|Jeff Pitcher (right)|
This year’s Gros Morne Theatre Festival, presented by Theatre Newfound Labrador (TNL), opened May 31st in Cow Head, Gros Morne National Park. The festival, now in full swing with seven different productions, runs until mid September, with the majority of performances taking place July-August.
Arts East caught up with TNL’s artistic director, and the writer/director of one of the festival’s plays, Jeff Pitcher. He describes the magic of this annual festival and what audiences can experience this season.
When did you first become involved with Theatre Newfoundland Labrador and the Gros Morne Theatre Festival?
JP: I was a founding member of Theatre Newfoundland Labrador in 1979. I left in 1982 and was invited to return as Artistic Director in 2000.
What is most fulfilling about your role as TNL's artistic director?
JP: Telling the Newfoundland story.
How did you go about selecting this year's productions for the Gros Morne Theatre Festival?
JP: 2014 is the 100th anniversary of the start of World War 1. That war had an impact on almost every community in Newfoundland and Labrador. In fact, on our small section of coast from Sally’s Cove to Bellburns, 16 men fought in that war. I felt we had to mark the occasion so I decided to produce “The Known Soldier,” a play about the life of Sgt. Tommy Ricketts, a Newfoundland soldier who is the youngest soldier to hold the prestigious Victoria Cross—Britain’s highest honour for bravery inaction.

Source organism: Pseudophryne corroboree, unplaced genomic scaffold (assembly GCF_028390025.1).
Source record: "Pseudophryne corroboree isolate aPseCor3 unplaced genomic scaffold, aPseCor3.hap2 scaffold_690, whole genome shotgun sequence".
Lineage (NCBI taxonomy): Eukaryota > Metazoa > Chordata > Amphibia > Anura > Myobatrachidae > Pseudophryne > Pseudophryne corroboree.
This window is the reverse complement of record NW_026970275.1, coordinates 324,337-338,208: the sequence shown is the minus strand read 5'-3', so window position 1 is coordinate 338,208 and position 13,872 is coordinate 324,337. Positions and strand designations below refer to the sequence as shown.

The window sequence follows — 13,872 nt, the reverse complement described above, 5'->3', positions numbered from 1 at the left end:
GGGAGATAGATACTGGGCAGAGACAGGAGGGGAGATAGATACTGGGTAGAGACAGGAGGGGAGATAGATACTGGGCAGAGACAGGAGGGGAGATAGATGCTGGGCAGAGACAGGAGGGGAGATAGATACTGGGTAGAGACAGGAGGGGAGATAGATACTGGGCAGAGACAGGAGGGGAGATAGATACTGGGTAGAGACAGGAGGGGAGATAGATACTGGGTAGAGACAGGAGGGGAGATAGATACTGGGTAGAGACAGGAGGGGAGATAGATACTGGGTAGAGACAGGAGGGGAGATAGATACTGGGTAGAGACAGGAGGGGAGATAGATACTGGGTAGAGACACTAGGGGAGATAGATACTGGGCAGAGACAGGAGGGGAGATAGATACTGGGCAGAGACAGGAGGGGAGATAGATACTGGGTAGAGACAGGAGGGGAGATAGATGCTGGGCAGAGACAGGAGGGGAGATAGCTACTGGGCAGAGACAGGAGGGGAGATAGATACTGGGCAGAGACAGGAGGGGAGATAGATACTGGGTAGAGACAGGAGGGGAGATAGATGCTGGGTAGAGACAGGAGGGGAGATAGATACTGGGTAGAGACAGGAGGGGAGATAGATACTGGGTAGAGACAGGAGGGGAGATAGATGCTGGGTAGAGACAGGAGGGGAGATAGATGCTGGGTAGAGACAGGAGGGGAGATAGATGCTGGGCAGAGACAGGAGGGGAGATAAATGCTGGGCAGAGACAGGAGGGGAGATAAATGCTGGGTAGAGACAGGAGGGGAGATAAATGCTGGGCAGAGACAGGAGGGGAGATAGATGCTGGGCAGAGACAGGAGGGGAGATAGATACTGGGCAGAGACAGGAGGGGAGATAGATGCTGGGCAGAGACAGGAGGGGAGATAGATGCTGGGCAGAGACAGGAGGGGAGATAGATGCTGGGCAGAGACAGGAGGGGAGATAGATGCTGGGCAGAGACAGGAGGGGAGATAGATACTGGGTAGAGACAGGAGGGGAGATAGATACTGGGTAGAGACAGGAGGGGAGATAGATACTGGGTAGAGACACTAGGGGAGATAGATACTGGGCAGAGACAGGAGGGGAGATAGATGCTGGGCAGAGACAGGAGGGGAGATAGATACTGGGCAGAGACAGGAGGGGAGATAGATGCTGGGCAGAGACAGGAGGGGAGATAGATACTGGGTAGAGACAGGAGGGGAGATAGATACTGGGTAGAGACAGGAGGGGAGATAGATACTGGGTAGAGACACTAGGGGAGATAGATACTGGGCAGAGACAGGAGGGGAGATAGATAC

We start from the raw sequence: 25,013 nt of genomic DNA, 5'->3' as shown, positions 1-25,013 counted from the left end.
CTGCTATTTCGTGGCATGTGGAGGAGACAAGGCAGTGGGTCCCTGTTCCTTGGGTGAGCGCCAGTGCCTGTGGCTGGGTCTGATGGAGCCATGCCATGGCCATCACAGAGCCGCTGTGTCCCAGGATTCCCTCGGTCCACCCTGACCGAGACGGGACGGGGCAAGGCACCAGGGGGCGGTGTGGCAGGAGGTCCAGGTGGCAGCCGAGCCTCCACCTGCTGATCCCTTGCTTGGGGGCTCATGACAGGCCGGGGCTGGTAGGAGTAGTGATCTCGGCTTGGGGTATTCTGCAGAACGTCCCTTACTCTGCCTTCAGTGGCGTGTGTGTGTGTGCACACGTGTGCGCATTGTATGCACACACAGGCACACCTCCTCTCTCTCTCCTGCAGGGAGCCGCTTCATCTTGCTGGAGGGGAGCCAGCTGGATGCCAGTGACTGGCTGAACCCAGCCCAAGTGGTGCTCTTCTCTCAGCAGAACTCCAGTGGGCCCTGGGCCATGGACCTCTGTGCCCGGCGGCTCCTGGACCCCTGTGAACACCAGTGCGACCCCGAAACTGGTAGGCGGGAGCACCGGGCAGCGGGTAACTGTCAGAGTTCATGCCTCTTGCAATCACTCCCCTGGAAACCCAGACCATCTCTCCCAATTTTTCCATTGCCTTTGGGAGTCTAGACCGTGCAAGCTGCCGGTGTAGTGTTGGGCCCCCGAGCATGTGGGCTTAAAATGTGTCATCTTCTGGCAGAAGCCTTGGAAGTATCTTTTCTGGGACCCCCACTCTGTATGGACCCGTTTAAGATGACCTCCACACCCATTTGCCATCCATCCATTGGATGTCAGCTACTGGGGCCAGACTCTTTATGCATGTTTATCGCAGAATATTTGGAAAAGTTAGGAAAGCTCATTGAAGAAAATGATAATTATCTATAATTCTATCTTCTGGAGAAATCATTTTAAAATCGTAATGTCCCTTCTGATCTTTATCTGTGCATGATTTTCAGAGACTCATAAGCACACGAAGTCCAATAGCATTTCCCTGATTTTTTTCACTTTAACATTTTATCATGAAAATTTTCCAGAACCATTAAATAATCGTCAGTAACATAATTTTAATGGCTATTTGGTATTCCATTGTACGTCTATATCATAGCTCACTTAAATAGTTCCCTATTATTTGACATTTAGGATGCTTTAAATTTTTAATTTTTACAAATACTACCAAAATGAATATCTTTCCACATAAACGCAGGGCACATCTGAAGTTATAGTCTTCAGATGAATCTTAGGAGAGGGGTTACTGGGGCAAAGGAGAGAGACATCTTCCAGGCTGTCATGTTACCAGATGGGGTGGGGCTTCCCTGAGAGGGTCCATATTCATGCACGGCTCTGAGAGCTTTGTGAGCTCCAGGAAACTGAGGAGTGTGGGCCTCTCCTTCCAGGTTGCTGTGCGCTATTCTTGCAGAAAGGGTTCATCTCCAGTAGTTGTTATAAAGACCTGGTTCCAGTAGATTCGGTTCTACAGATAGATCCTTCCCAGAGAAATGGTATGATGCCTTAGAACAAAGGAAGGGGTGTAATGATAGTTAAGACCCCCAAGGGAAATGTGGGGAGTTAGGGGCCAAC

“Tempting Providence” by Robert Chafe and directed by Jillian Keiley was commissioned by TNL in 2001. Since then the play has been performed over 600 times around the world. We felt it was time to bring it home to Cow Head for a full summer season.
“The Beauty Queen of Leenane” by Martin McDonagh is simply a terrific story. It’s an Irish hit play that has also played around the world—a play that I’ve been wanting to produce here for a number if years and this year I felt I had an excellent cast (Jenn Furlong, Mark Bradbury, Evan Mercer and Claire Hewlett) for the show.
The “SS Ethie” by Shane Ellis-Coates is a dinner theatre that we have been producing since our first Gros Morne Theatre Festival in 1996—there’s no way I could produce a festival without it!
Our “Neddy” show is also a recurring annual piece—a piece of theatre rooted in our traditional music and put together by a simply amazing artist, Stephanie Payne, who was born and raised right here in Cow Head. Over the years, under Stephanie’s direction the show has grown to be one our favourites. The beautiful thing about it is because of the abundance of traditional Newfoundland music, the show changes every year.
The same can be said for our “Newfoundland Vinyl” under the direction of Allison Crowe. We started this show three years ago. Producing Newfoundland hits from the 60s and 70s, the show proved enormously successful and because there were so many songs from that era, we’re able to continue producing the show every year with a completely new set list.
To you what makes Gros Morne Theatre Festival truly special—even different—from other theatre festivals?